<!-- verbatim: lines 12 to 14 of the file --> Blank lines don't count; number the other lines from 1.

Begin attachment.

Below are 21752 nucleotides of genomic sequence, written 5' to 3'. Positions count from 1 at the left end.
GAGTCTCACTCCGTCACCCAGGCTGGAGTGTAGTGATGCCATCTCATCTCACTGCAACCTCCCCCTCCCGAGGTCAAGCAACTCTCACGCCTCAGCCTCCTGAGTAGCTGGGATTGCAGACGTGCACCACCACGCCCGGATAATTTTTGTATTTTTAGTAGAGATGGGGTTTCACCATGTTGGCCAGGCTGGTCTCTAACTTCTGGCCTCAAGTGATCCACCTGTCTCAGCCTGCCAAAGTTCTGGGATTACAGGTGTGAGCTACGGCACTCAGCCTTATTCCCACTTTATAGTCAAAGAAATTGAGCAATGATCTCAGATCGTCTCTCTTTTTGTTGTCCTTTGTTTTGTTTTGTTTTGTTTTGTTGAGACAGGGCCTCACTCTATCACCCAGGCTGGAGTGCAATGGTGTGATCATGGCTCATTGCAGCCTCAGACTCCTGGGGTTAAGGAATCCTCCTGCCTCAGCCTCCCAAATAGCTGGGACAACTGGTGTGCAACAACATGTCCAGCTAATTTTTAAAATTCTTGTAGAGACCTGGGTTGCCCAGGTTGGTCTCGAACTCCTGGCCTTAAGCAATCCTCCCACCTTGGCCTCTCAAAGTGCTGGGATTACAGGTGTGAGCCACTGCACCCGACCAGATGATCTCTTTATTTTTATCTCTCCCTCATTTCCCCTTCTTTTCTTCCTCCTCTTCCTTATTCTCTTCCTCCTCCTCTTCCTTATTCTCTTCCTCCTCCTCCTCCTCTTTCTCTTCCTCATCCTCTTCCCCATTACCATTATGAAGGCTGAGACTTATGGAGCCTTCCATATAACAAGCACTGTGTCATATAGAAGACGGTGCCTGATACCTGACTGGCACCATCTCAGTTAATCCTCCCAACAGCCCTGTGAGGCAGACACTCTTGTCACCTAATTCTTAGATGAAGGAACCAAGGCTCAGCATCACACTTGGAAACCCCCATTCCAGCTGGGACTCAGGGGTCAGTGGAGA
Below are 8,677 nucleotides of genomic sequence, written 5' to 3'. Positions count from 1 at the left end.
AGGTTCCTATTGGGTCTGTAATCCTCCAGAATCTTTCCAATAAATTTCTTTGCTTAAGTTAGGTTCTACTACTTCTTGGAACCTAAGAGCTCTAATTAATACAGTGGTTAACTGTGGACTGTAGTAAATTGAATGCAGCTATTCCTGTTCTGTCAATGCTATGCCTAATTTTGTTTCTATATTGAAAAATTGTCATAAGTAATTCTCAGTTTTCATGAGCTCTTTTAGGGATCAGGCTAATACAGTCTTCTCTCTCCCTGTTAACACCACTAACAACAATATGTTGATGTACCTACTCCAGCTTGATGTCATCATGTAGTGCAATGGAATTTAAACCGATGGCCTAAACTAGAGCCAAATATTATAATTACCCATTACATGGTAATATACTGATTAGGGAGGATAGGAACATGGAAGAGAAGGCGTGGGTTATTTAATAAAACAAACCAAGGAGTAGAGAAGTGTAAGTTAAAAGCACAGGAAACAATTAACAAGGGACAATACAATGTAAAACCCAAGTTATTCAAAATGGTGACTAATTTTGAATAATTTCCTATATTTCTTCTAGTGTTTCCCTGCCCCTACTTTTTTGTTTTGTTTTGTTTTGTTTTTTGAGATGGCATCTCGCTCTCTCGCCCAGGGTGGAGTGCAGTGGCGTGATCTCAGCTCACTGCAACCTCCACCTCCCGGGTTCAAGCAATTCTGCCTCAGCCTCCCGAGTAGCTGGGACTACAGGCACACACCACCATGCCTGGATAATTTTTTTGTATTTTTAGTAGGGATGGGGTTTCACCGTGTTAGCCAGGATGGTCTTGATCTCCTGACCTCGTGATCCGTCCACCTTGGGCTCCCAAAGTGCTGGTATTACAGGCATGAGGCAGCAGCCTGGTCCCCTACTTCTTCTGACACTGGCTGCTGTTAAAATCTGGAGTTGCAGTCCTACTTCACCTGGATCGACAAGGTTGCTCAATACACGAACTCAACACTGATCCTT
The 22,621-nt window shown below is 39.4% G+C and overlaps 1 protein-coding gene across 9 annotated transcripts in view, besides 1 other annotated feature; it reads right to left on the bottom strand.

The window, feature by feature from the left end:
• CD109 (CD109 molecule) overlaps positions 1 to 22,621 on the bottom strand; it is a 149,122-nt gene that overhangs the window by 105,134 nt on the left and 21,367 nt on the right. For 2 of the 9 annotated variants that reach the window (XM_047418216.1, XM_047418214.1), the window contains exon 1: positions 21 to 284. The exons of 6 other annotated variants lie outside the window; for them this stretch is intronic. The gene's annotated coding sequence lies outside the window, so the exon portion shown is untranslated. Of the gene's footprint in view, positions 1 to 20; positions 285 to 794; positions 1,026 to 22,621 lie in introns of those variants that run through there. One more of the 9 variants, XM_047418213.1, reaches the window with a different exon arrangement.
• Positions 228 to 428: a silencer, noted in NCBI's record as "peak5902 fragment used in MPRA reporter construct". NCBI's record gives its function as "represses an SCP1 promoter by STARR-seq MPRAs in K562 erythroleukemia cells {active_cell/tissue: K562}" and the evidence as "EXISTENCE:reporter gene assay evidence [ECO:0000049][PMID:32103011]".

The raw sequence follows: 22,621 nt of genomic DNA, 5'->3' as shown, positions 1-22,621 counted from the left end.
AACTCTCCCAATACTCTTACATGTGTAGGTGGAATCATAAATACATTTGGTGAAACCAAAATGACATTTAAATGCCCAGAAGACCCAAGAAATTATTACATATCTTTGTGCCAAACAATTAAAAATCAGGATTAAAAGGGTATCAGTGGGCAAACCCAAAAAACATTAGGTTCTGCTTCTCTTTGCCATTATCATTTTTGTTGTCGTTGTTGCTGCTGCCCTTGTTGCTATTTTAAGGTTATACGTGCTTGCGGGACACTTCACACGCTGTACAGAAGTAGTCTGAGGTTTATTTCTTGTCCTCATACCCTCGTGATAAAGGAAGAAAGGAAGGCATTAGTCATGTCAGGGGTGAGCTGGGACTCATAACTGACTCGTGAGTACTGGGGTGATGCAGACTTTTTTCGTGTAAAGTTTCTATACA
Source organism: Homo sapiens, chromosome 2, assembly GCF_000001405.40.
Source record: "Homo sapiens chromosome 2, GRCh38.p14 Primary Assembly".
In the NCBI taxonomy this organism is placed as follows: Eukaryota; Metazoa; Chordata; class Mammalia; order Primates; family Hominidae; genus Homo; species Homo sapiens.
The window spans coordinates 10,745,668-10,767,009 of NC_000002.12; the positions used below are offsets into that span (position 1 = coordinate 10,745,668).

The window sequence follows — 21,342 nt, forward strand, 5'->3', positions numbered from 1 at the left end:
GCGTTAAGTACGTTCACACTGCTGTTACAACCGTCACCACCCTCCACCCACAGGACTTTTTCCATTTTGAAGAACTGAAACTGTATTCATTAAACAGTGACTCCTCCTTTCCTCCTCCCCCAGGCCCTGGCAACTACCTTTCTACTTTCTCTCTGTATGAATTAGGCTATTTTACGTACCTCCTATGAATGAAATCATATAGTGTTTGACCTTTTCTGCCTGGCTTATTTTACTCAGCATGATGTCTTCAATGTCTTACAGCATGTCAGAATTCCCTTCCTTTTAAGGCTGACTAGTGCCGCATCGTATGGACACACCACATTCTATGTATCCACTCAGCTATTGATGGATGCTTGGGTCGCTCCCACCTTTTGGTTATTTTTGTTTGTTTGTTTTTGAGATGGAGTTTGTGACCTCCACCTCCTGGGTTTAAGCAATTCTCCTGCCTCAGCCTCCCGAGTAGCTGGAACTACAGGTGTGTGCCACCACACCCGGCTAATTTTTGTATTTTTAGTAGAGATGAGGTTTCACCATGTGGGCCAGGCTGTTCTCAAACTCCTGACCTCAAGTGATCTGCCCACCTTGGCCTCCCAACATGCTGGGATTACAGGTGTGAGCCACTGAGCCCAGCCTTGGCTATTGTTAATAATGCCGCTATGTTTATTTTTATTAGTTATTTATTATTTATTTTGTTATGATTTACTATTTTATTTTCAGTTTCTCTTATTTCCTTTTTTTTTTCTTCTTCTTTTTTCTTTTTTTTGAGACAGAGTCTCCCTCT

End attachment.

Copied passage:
Source record: "Homo sapiens chromosome 2, GRCh38.p14 Primary Assembly".
In the NCBI taxonomy this organism is placed as follows: Eukaryota; Metazoa; Chordata; class Mammalia; order Primates; family Hominidae; genus Homo; species Homo sapiens.
The window spans coordinates 10,745,668-10,767,009 of NC_000002.12; the positions used below are offsets into that span (position 1 = coordinate 10,745,668).